Donna in Pendleton, OR, at the Oregon Theater – Dec 10, 1919

Donna in Pendleton, OR, at the Oregon Theater – Dec 10, 1919

I’m not sure yet where the Chin Chin group was on December 8th and 9th, but the on December 10th the company played a one night show at the Oregon Theater in Pendleton, Oregon.

Besides the usual advertising there was an “info ad” in the Dec 10, 1919, Eastern Oregonian which called out “Mina Montran.” It said, in part:

“Mina Montran, who is the leading singer, has the part of the Goddess of the Lamp. She is a young woman of attractive personality, handsomely gowned, and with a clear and sweet soprano voice admirably fitted to the requirements of this role. Her two solos, “Violets” and “The Gray Dove” are rendered with much feeling and win the enthusiastic applause of her hearers.”[1]

This is very odd and, so far, the only reference to her with the name “Mina.” We don’t know yet if it was just a typographic error in the paper or if she was trying on a new stage name. Further research will tell. We know that Donna had the part of the Goddess of the Lamp so this name difference was odd.

A “review” the day after the show also called out,

Two solos, “Violets” and “The Gray Dove,” were sung by Mina Montran, who as the leading singer, had the part of the Goddess of the Lamp.[2]

This second use of “Mina” indicates to me that it wasn’t a typesetting error.  We’ll see if we can find Donna and the “Chin Chin” company at another venue in the days preceding or following this venue.

The Oregon Theatre
The 1913-14 Julius Cahn Gus Hill Theatrical Guide reports Pendleton having a population of 5,500 people. The Oregon Theatre was on the second floor and could hold an audience of 684 people, 324 on the main floor with 160 in the balcony and another 200 in the gallery. The stage was a small 25 x 18 feet with a backstage width of 49 feet.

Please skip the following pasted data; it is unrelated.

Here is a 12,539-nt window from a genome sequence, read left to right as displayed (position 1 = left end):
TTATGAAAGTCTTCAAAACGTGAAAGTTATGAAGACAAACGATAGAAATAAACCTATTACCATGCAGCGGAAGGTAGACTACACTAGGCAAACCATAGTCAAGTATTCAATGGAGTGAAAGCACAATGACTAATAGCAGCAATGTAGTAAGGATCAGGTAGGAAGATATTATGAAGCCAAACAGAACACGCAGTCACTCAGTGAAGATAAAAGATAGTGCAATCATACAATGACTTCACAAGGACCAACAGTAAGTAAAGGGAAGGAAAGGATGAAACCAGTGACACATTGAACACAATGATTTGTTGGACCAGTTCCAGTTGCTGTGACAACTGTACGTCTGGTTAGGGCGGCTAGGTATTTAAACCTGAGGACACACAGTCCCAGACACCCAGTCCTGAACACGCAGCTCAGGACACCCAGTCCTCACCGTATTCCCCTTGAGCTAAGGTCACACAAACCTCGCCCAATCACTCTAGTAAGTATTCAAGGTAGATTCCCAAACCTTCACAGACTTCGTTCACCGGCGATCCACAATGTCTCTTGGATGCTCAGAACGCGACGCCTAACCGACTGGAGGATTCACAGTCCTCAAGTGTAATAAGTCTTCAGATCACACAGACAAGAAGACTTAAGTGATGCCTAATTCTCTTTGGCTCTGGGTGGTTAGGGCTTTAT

With only a one-night show it is unlikely that the cast stayed in any of the four recommended hotels, Pendleton (the nicest at $2.00/night), St. George, Bowman, or Golden Rule. They would have arrived, set up, did the shoe, packed up, and headed for the next town all in the same day.

Further Research

I have been unable to find out much information regarding the Oregon Theater in Pendleton. I have contacted the Umatilla County Historical Society to see if they can direct me to history regarding the theater.

Endnotes:

[1]  East Oregonian, Pendelton, Oregon (oregonnews.uoregon.edu) 1919-12-10 – Page 6 – CHIN CHIN PRESENTS BRILLIANT SPECTACLE. http://oregonnews.uoregon.edu/lccn/sn88086023/1919-12-10/ed-1/seq-6/.,

[2] East Oregonian, Pendelton, Oregon (oregonnews.uoregon.edu) 1919-12-11 – Page 6 – COLOR EFFECTS MARK CHIN CHIN PERFORMANCE. http://oregonnews.uoregon.edu/lccn/sn88086023/1919-12-11/ed-1/seq-6/., 

James Dallas Howell (1879-1964)

Research Howell/Hobbs

By – Don Taylor

Sometimes uncovering the life of an individual is a grind. Just keep searching and you will find more and more about an ancestor’s life. James Dallas Howell is such an individual. He was a minister in rural North Carolina and changed churches frequently. Consequently, there are church records and newspaper articles that mention him. Finding those records and deterring the movements in his life is a daunting task. I wish I could find a book or other documents in which all the Baptist ministers are listed and which church they are ministering to. There probably is such a book or set of documents, but I just haven’t found it yet.  

 

Bio – James Dallas Howell (1879-1964)

James Dallas Howell
Courtesy: Debby Ziegler via Flikr
James Dallas Howell was born on 2 September 1879, the fifth of seven children Peter F. (and Susan R Vincent) Howell. He was probably born in Faucett Township in Halifax County, North Carolina.